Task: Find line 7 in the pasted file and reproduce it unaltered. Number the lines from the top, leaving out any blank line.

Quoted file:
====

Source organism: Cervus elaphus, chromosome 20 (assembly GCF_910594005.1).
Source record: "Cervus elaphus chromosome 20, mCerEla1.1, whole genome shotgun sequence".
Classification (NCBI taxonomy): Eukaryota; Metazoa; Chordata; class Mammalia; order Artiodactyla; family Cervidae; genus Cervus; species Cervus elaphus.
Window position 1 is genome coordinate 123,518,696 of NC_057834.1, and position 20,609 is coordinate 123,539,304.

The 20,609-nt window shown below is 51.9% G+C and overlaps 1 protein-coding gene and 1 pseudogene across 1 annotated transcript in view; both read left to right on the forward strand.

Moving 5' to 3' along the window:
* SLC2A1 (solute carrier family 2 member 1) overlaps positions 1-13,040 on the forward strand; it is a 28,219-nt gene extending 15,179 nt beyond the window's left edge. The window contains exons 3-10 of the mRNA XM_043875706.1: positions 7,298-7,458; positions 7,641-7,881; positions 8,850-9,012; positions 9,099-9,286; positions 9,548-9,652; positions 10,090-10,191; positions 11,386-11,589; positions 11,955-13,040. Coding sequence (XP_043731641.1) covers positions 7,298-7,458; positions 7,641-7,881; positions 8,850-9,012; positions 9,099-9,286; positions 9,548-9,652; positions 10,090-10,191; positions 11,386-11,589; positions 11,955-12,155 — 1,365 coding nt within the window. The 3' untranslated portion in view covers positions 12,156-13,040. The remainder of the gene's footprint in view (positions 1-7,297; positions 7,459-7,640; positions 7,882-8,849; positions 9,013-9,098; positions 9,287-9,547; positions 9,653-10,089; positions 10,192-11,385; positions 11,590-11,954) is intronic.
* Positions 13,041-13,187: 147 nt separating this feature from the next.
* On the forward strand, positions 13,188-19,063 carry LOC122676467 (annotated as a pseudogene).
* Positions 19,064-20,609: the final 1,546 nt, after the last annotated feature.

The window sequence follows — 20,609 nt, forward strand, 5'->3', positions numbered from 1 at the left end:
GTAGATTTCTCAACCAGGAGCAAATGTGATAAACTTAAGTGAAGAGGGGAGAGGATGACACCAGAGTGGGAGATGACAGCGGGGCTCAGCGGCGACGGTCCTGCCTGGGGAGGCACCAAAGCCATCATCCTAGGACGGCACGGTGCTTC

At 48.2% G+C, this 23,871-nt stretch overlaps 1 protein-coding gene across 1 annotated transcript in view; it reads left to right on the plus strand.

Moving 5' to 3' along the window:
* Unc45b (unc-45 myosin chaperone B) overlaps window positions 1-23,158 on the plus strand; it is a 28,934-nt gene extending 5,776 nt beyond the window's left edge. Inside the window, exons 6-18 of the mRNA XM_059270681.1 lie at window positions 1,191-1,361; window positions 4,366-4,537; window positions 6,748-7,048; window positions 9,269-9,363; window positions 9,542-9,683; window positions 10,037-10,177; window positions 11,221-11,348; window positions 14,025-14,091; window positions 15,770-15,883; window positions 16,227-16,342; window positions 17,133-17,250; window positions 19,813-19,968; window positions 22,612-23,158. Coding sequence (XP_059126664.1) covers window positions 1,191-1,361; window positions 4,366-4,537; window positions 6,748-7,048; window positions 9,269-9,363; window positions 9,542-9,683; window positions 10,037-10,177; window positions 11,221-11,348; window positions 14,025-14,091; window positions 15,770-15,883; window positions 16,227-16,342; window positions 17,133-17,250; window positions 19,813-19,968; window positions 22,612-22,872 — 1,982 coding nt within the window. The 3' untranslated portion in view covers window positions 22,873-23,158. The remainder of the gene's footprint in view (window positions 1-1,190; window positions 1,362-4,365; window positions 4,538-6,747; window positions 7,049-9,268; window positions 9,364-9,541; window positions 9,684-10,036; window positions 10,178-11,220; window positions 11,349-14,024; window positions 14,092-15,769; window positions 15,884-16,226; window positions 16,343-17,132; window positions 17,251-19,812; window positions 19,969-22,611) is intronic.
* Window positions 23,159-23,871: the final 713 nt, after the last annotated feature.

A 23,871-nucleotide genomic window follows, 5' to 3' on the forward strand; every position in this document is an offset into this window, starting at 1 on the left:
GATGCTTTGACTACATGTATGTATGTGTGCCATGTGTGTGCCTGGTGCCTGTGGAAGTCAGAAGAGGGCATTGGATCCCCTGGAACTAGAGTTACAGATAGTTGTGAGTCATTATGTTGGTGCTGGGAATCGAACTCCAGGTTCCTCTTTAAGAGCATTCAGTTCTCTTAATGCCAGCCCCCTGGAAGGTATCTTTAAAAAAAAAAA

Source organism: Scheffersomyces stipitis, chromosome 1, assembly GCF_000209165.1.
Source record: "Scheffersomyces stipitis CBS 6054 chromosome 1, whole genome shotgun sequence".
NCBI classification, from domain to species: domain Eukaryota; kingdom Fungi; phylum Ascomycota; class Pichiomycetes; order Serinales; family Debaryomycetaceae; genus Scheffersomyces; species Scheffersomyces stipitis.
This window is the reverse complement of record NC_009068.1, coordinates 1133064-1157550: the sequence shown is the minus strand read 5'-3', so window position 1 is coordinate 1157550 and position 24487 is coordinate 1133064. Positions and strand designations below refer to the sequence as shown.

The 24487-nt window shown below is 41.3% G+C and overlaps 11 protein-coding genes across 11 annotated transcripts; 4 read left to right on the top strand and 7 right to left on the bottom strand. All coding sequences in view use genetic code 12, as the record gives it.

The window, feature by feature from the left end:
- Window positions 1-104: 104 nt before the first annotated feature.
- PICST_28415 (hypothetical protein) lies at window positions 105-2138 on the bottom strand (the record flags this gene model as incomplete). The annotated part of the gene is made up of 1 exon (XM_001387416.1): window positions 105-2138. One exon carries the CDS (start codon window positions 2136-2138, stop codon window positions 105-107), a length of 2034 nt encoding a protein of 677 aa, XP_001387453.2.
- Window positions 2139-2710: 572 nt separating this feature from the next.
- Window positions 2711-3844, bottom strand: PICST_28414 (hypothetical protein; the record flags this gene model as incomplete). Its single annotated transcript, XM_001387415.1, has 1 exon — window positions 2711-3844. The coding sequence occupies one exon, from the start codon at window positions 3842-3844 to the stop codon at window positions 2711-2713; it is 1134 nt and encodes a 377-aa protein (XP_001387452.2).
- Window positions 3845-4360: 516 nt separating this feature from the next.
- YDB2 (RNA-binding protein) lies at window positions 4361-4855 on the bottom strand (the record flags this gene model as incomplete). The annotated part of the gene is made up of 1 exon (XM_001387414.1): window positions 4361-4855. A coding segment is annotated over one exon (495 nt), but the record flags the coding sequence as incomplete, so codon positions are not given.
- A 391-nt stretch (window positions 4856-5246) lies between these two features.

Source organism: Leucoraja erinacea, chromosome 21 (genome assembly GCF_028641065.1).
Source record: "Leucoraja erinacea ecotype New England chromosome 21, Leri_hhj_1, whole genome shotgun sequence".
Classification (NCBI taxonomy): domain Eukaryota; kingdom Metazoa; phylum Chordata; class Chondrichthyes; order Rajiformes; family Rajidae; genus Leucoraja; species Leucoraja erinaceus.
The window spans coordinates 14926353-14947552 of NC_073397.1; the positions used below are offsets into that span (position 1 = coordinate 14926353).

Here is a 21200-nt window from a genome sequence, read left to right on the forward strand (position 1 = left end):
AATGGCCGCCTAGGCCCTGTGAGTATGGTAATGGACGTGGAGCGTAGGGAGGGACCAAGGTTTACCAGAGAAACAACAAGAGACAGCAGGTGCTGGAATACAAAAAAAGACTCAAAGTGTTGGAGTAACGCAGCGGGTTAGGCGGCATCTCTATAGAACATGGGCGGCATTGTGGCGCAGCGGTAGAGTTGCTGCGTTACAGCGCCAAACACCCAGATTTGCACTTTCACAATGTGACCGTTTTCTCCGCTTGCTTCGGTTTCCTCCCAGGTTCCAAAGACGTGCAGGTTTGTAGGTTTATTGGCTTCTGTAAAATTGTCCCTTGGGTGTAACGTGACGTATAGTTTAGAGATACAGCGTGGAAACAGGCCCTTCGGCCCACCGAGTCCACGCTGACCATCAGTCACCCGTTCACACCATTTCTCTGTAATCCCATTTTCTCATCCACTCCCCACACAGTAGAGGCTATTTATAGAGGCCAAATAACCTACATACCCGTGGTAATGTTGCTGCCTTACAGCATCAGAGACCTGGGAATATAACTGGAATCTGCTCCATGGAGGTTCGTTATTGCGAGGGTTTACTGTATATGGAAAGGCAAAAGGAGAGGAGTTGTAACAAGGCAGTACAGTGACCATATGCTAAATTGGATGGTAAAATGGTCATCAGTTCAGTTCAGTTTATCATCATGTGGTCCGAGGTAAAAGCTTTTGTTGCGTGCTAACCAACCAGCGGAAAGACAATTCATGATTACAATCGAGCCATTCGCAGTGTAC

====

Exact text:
* SLC2A1 (solute carrier family 2 member 1) overlaps positions 1-13,040 on the forward strand; it is a 28,219-nt gene extending 15,179 nt beyond the window's left edge. The window contains exons 3-10 of the mRNA XM_043875706.1: positions 7,298-7,458; positions 7,641-7,881; positions 8,850-9,012; positions 9,099-9,286; positions 9,548-9,652; positions 10,090-10,191; positions 11,386-11,589; positions 11,955-13,040. Coding sequence (XP_043731641.1) covers positions 7,298-7,458; positions 7,641-7,881; positions 8,850-9,012; positions 9,099-9,286; positions 9,548-9,652; positions 10,090-10,191; positions 11,386-11,589; positions 11,955-12,155 — 1,365 coding nt within the window. The 3' untranslated portion in view covers positions 12,156-13,040. The remainder of the gene's footprint in view (positions 1-7,297; positions 7,459-7,640; positions 7,882-8,849; positions 9,013-9,098; positions 9,287-9,547; positions 9,653-10,089; positions 10,192-11,385; positions 11,590-11,954) is intronic.